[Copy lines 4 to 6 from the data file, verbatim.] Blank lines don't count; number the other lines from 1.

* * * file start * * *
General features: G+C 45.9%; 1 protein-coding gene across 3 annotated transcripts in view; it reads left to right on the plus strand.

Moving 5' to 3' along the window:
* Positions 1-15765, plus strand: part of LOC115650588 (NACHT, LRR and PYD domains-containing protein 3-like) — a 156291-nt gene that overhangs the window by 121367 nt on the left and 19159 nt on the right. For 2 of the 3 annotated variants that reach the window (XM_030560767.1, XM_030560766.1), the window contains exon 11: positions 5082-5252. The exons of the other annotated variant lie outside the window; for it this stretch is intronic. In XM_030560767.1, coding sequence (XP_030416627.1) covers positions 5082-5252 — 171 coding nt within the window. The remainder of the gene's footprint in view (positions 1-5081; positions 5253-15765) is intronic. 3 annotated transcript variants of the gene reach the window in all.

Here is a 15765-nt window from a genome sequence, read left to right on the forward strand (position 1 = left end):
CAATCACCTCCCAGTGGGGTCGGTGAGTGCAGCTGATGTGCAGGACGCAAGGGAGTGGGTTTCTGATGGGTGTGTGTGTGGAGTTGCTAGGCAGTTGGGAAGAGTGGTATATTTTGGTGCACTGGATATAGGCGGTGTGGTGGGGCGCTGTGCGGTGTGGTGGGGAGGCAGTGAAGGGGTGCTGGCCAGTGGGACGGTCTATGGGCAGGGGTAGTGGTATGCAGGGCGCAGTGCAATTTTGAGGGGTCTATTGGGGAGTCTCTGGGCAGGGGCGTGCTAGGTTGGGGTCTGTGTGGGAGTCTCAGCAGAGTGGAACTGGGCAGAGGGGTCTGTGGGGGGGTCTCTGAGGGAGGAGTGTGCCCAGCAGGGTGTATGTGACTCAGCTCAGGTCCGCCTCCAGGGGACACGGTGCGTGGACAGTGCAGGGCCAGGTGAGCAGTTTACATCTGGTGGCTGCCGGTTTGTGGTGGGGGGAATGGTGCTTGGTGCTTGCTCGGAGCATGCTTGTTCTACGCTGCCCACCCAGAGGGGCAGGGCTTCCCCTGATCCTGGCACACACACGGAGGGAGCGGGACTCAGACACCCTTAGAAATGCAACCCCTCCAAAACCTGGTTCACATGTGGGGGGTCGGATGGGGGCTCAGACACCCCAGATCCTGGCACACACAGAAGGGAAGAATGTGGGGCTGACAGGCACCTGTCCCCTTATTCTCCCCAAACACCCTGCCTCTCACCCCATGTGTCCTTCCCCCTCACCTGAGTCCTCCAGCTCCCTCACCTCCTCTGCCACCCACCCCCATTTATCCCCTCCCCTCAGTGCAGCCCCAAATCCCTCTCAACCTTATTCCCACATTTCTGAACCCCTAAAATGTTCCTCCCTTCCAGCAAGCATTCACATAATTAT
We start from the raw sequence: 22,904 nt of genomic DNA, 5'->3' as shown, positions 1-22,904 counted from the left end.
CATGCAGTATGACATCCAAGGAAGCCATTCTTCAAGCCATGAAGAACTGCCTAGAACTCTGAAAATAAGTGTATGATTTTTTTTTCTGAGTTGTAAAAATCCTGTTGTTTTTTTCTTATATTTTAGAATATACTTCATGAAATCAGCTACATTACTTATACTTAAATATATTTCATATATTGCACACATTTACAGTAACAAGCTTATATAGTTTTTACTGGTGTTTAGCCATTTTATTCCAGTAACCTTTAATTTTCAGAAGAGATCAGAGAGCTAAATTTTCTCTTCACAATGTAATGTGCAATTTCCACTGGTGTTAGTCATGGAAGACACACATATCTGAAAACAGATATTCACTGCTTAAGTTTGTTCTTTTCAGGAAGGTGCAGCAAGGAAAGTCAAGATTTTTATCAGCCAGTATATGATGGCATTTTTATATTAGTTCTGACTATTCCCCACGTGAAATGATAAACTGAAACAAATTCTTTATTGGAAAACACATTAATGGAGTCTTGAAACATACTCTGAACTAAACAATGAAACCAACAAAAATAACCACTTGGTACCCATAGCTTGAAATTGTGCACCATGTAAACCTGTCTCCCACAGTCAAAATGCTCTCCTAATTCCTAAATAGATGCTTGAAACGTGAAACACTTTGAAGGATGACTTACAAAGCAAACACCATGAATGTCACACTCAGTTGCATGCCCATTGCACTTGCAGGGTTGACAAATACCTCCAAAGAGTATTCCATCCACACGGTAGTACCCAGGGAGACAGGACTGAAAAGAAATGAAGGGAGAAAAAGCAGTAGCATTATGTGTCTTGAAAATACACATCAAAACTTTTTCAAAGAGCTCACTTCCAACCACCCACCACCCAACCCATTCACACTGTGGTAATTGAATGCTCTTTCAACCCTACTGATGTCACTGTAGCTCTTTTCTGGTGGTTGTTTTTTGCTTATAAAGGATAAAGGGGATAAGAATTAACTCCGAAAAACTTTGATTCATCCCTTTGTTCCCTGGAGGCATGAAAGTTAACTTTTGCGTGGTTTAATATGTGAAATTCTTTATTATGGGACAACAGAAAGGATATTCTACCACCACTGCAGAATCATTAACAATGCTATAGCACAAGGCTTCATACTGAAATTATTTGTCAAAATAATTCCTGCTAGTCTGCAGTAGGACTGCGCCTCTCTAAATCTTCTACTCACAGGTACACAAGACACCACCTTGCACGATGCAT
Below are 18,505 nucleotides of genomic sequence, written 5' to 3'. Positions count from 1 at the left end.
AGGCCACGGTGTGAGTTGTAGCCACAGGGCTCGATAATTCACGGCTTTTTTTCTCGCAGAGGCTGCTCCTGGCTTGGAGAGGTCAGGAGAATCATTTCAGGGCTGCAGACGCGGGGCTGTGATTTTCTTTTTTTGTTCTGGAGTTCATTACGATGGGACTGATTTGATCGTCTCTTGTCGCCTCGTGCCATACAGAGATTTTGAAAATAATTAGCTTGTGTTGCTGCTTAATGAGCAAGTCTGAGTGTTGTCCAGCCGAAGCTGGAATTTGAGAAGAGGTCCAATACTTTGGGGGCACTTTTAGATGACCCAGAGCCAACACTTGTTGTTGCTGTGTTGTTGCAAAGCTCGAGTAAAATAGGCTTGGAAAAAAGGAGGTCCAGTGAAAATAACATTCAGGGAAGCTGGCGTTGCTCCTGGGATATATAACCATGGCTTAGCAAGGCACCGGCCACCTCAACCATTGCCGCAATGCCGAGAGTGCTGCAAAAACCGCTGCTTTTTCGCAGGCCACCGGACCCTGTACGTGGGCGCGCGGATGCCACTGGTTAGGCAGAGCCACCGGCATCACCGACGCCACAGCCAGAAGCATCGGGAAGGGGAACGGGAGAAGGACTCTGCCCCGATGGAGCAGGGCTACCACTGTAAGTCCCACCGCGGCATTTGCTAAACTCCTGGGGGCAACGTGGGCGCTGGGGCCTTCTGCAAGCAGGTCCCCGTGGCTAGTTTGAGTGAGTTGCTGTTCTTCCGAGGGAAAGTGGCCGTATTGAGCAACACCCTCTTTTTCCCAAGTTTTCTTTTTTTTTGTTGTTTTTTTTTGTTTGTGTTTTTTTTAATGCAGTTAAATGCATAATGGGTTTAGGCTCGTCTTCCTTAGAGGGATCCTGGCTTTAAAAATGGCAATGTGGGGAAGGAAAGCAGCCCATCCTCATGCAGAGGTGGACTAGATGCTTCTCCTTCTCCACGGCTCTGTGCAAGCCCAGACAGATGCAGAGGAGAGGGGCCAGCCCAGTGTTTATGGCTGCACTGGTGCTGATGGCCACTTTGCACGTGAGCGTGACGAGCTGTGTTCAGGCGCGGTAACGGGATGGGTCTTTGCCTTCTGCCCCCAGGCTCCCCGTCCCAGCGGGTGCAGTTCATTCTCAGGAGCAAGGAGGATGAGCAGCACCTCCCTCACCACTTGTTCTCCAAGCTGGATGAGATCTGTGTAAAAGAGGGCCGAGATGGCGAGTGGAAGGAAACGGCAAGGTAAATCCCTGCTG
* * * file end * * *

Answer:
Here is a 15765-nt window from a genome sequence, read left to right on the forward strand (position 1 = left end):
CAATCACCTCCCAGTGGGGTCGGTGAGTGCAGCTGATGTGCAGGACGCAAGGGAGTGGGTTTCTGATGGGTGTGTGTGTGGAGTTGCTAGGCAGTTGGGAAGAGTGGTATATTTTGGTGCACTGGATATAGGCGGTGTGGTGGGGCGCTGTGCGGTGTGGTGGGGAGGCAGTGAAGGGGTGCTGGCCAGTGGGACGGTCTATGGGCAGGGGTAGTGGTATGCAGGGCGCAGTGCAATTTTGAGGGGTCTATTGGGGAGTCTCTGGGCAGGGGCGTGCTAGGTTGGGGTCTGTGTGGGAGTCTCAGCAGAGTGGAACTGGGCAGAGGGGTCTGTGGGGGGGTCTCTGAGGGAGGAGTGTGCCCAGCAGGGTGTATGTGACTCAGCTCAGGTCCGCCTCCAGGGGACACGGTGCGTGGACAGTGCAGGGCCAGGTGAGCAGTTTACATCTGGTGGCTGCCGGTTTGTGGTGGGGGGAATGGTGCTTGGTGCTTGCTCGGAGCATGCTTGTTCTACGCTGCCCACCCAGAGGGGCAGGGCTTCCCCTGATCCTGGCACACACACGGAGGGAGCGGGACTCAGACACCCTTAGAAATGCAACCCCTCCAAAACCTGGTTCACATGTGGGGGGTCGGATGGGGGCTCAGACACCCCAGATCCTGGCACACACAGAAGGGAAGAATGTGGGGCTGACAGGCACCTGTCCCCTTATTCTCCCCAAACACCCTGCCTCTCACCCCATGTGTCCTTCCCCCTCACCTGAGTCCTCCAGCTCCCTCACCTCCTCTGCCACCCACCCCCATTTATCCCCTCCCCTCAGTGCAGCCCCAAATCCCTCTCAACCTTATTCCCACATTTCTGAACCCCTAAAATGTTCCTCCCTTCCAGCAAGCATTCACATAATTAT
We start from the raw sequence: 22,904 nt of genomic DNA, 5'->3' as shown, positions 1-22,904 counted from the left end.